Post by Ralph » Tue Mar 23, 2010 9:04 pm

Clerical celibacy is wholly irrelevant to the issue of sexual abuse of children. Priests do not molest children because they are barred from normal sexual relations. They commit these acts because they are sick.

Many priests have heterosexual relationships with adults (and homosexual relationships with peers). Whatever the attitude of the Church to that, such behavior does not violate civil law (occasionally, adultery which is rarely prosecuted).

The Jewish religion encourages rabbis to have families but in the ultra-Orthodox community sexual abuse of children is a dirty secret now just beginning to be seriously aired thanks to some courageous Orthodox rabbis and political leaders.

I couldn't care less about the Church's dogma about celibacy for clerics but changing that stricture would have zero impact on child sexual abuse.
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Re: My prediction: Next pope will end mandatory celibacy

Post by Corlyss_D » Wed Mar 24, 2010 5:18 am

piston wrote: What's the original rationale for it?
Priests' offspring wanted the lands of the churches where their fathers officiated. It's that simple. It is only amusing, and not dispositive, that priests were also listing their wives under "domestic animals" owned by the parish church.
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Re: My prediction: Next pope will end mandatory celibacy

Post by jbuck919 » Wed Mar 24, 2010 7:49 am

Ralph wrote:Clerical celibacy is wholly irrelevant to the issue of sexual abuse of children. Priests do not molest children because they are barred from normal sexual relations. They commit these acts because they are sick.

Many priests have heterosexual relationships with adults (and homosexual relationships with peers). Whatever the attitude of the Church to that, such behavior does not violate civil law (occasionally, adultery which is rarely prosecuted).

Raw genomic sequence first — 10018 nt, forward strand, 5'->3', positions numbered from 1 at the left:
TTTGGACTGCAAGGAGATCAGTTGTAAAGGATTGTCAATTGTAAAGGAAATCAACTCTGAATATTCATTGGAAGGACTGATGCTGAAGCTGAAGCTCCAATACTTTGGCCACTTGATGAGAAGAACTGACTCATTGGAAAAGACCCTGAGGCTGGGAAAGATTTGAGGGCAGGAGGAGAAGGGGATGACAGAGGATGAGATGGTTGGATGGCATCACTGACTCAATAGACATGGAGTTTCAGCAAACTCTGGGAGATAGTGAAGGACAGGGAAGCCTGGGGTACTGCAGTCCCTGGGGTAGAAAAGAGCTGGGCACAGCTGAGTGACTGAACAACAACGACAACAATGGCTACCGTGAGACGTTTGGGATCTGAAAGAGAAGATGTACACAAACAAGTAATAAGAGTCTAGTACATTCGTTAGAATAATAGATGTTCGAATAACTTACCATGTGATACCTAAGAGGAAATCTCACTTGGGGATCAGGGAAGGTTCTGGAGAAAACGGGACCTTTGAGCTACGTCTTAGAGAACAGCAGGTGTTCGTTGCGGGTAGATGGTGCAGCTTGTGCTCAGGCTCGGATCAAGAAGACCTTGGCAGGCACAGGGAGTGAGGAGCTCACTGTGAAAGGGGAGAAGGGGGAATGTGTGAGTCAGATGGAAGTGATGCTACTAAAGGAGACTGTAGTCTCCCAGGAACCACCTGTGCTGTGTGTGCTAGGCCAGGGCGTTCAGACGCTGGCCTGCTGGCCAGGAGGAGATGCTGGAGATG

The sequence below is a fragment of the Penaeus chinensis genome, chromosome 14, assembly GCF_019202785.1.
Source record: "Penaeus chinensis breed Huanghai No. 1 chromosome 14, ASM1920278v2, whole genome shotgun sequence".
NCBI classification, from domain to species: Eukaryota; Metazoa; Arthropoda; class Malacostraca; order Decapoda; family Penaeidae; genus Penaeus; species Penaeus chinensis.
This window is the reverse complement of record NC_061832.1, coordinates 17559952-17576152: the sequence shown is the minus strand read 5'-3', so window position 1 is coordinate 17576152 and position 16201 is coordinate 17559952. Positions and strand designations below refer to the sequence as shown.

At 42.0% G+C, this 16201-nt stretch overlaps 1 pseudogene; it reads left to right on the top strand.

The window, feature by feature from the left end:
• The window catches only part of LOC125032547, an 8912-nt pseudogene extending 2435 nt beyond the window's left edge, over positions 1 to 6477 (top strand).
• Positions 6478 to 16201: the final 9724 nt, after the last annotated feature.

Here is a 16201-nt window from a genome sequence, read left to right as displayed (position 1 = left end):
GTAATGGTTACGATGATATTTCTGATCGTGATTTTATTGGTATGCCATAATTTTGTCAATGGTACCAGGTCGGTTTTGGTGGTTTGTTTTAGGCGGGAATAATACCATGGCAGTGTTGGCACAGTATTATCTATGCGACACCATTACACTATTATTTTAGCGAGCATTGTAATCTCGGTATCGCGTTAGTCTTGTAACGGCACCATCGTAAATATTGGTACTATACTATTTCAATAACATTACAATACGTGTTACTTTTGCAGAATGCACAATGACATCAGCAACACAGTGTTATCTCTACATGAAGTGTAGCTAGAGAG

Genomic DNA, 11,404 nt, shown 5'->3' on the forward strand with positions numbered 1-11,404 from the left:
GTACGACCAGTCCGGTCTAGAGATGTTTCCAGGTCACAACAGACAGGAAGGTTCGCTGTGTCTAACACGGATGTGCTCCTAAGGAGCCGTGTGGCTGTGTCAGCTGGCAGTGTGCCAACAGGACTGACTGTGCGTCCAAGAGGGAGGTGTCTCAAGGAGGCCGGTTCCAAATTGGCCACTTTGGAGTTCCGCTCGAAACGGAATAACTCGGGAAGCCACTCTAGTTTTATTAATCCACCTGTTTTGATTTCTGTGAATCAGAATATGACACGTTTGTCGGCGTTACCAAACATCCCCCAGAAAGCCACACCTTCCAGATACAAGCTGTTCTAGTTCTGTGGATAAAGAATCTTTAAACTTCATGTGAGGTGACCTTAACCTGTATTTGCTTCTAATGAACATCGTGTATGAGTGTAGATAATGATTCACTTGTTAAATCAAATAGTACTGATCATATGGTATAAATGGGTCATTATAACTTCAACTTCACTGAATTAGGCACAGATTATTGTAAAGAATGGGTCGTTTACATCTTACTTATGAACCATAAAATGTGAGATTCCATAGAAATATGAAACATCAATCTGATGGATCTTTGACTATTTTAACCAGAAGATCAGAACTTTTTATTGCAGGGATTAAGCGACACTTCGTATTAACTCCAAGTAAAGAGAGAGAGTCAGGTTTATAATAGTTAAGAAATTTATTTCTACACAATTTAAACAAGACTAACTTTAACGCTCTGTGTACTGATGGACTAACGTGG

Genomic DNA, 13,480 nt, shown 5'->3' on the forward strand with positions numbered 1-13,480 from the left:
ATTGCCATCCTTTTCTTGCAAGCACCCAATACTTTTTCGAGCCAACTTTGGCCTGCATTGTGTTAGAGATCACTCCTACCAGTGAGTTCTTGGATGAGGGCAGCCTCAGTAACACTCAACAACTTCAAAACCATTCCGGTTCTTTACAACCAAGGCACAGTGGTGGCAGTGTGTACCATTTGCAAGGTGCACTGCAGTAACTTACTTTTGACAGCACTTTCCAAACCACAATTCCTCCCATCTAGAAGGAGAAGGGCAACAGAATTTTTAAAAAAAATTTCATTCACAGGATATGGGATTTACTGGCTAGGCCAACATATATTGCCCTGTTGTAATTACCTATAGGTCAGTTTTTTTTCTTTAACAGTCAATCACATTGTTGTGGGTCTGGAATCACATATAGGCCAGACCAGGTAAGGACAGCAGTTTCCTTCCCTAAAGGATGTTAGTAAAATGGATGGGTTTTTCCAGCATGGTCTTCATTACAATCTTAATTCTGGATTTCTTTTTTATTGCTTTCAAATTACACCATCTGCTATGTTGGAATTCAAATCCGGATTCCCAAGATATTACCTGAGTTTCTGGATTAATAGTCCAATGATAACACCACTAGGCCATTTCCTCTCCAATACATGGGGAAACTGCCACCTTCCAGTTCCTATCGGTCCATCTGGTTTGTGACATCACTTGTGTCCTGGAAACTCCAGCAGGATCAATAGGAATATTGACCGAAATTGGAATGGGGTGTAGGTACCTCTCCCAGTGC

The Jewish religion encourages rabbis to have families but in the ultra-Orthodox community sexual abuse of children is a dirty secret now just beginning to be seriously aired thanks to some courageous Orthodox rabbis and political leaders.

I couldn't care less about the Church's dogma about celibacy for clerics but changing that stricture would have zero impact on child sexual abuse.
It is also true, though it is a virtually unstudied aspect of our society, that there are celibate persons who are not priests or religious and are also not abusers. It is unfashionable to talk about it, but not all those people around you who are not in relationships for long periods of time are sneaking off at night in search of one night stands or prostitutes. Sometimes we call them loners.

It may be that the proportion of adult males within the priesthood who abuse (estimated at 4%) is the same as outside it, but God forbid if that is so. That's six figures of male abusers in New York City alone. Something about the priesthood as it has existed in the 20th century is attractive to people who might be tempted to abuse. If the church can effectively screen out the bad apples without changing the priestly lifestyle for all of them, then, one assumes, that is what it will do. My prediction is that the monumental scale of this problem is going to require an expiation on the order of ending celibacy and continuing psychological screening whether or not the latter would prove sufficient. I'm not a wild-eyed futurist. I can't do better than say I sense this one coming.

Here is a good summary of the issue. I didn't print it because the bullets and so forth reproduced as words.

http://www.religioustolerance.org/clergy_sex8.htm

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Re: My prediction: Next pope will end mandatory celibacy

Post by Brendan » Wed Mar 24, 2010 2:23 pm

Corlyss_D wrote:
piston wrote: What's the original rationale for it?
Priests' offspring wanted the lands of the churches where their fathers officiated. It's that simple. It is only amusing, and not dispositive, that priests were also listing their wives under "domestic animals" owned by the parish church.
What utter nonsense. Aside from reading treatises such as Gregory of Nyssa's On Virginity, try Susan Holman's The Hungry are Dying - Beggars and Bishops in Roman Cappadocia to understand the motives (charity, believe it or not!) behind the establishment of monasteries, sacred virginity and clerical rule by St Macrina, St Basil etc. The "poverty sermons" combined with the practical, if monastic, work of the Cappadocian Fathers remain shining examples of Christian thought and action in totality remarkable for any era.

But anti-Catholicism is all the fashion today, however based on lies, distortion and selective reading it is. Orthodoxy is now the unthinkable heresy.